Ain't No Bum by Dennis McCreight

From my collection of historical and out of print cookbooks, I know the Depression Era was a difficult time: homemakers had mandatory food rationing which yielded both unique recipes and creative cooking. The imagery from the Era is stark and colorless and few fiction stories delve into that time period because it was such a difficult time.

Ain't No Bum (Dennis C. McCreight, 2012, ISBN 9781466478008) is one of the few that treats the time period with thoughtful reflection through the eyes of a young man, Milt McCoy. The tale begins with a nervous wife, Violet, and her young boy welcoming home the husband and father gone for four years fighting in World War II. Milt endures life long misery from his father and he tries until the end to prove to his father he is worthy of being called a man.

The difficult times of economic losses, a world war, and people seemingly setting him back at every step should turn Milt into someone bitter and hopeless. It instead changes him into a steady provider and faithful husband. Those around Milt are influenced by his courage and determination, and it is through others' words that eventually seals his relationship with his father, although time never really ends all wounds.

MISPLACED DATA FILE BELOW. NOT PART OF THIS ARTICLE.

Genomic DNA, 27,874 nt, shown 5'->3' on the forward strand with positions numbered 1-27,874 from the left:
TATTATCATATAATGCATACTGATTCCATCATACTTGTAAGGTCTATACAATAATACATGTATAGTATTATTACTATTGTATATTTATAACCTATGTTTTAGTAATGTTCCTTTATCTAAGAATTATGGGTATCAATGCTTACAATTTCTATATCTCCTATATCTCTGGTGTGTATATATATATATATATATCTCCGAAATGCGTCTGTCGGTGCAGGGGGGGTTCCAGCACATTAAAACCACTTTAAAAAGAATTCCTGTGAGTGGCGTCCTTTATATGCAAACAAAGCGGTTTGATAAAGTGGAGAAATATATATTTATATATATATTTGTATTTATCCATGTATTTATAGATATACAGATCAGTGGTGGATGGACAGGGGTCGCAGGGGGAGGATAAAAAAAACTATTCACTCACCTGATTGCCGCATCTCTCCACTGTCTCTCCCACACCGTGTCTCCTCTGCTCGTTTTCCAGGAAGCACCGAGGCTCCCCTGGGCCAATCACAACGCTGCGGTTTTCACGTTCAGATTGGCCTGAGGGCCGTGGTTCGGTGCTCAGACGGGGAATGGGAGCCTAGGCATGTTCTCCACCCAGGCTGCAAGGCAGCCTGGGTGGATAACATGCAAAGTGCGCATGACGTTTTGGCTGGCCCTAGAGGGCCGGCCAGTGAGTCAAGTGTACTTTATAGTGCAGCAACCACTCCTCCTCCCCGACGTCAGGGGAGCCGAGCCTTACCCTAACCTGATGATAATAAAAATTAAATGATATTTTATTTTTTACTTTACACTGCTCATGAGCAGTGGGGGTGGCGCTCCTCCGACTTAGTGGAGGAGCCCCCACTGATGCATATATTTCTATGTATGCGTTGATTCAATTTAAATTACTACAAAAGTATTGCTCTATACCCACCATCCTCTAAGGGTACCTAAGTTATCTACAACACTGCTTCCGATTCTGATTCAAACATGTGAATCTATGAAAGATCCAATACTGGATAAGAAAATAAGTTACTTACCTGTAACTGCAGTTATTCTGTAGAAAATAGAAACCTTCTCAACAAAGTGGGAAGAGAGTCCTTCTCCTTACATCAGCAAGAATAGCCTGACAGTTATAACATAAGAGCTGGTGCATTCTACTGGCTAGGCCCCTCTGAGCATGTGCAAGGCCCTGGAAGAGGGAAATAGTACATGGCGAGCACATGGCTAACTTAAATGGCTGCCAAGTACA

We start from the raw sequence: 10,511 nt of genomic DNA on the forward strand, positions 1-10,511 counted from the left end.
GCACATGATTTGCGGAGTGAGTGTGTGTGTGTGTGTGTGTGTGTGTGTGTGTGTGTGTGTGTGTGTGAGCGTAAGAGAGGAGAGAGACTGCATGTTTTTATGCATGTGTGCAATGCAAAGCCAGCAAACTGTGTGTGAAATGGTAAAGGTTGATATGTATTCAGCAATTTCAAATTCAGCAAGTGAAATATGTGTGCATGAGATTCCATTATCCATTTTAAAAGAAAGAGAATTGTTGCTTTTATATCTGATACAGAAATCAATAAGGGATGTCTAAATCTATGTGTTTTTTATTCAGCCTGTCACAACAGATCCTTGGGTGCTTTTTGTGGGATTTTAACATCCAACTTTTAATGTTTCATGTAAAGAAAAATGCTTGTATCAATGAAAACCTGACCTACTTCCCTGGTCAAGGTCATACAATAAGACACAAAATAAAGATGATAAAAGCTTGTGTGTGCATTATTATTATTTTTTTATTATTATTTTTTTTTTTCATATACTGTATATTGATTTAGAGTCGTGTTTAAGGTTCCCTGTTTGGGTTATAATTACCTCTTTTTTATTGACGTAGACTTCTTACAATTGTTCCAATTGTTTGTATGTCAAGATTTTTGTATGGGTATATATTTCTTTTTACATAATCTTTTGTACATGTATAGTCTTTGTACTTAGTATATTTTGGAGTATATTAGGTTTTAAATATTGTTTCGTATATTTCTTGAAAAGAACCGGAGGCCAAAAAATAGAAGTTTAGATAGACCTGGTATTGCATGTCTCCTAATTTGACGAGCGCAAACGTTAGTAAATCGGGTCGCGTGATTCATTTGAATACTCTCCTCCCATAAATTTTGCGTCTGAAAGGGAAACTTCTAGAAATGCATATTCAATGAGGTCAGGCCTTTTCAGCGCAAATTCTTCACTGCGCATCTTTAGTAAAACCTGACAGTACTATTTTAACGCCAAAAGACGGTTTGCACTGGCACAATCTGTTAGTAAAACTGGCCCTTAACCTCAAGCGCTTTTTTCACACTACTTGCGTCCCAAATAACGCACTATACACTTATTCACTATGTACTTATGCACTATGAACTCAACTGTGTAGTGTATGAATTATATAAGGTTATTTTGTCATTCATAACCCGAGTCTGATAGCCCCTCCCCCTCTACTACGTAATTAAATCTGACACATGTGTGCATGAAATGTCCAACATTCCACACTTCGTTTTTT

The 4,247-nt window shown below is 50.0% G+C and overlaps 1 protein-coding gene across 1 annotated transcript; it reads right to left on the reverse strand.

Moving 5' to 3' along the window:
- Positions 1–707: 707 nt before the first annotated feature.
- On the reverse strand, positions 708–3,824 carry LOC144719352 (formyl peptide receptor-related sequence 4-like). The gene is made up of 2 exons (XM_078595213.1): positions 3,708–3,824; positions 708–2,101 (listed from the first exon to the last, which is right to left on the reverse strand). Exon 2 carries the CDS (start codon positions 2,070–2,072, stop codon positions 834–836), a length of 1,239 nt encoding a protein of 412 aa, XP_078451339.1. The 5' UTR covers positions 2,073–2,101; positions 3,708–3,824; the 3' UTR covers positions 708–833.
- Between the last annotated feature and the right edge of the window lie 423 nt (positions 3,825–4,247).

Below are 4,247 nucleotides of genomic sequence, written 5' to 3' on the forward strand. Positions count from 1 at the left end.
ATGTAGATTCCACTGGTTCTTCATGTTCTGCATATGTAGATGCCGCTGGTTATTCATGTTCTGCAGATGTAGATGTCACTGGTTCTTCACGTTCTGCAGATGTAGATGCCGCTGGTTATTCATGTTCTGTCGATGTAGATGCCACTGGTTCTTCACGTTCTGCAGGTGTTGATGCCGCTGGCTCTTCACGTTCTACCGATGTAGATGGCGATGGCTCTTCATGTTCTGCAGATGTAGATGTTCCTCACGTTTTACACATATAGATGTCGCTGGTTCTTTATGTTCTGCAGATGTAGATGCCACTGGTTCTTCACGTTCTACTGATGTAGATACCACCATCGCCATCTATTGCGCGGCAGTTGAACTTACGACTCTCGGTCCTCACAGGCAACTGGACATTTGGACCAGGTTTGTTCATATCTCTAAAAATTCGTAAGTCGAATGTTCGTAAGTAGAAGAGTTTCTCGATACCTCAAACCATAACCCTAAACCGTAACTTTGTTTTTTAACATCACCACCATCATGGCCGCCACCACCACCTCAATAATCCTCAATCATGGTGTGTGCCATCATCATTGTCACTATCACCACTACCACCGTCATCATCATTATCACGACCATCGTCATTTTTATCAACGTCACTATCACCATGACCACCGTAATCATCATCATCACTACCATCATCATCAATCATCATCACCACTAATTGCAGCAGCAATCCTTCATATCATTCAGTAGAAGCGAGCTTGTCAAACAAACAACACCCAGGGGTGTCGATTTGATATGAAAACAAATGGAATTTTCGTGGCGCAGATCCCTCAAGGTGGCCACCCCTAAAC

McCreight turns an otherwise dismal story of a man's lifelong struggles into one of true change, and with the main character going from light to dark to the shock of realization he was turning into someone he despised. With a little help from his wife he turns it all around again. Violet seemed real, and while supporting her husband through thick and thin, from somewhat happy times to a true family medical crisis, her fears and doubts showed through which was pivotal in the story, and actually helps to make it believable.

The story shows every little thing we do starts a chain reaction in others, and sometimes it is through a stranger's words that ends up changing the mind of someone close to us.

Book Information:
  • Ain't No Bum; by Dennis C. McCreight
  • ISBN13: 9781466478008
  • Paperback, 388 pages; Kindle version available

Disclosure: This book was purchased by the author for the Kindle. Any opinions are the author's own.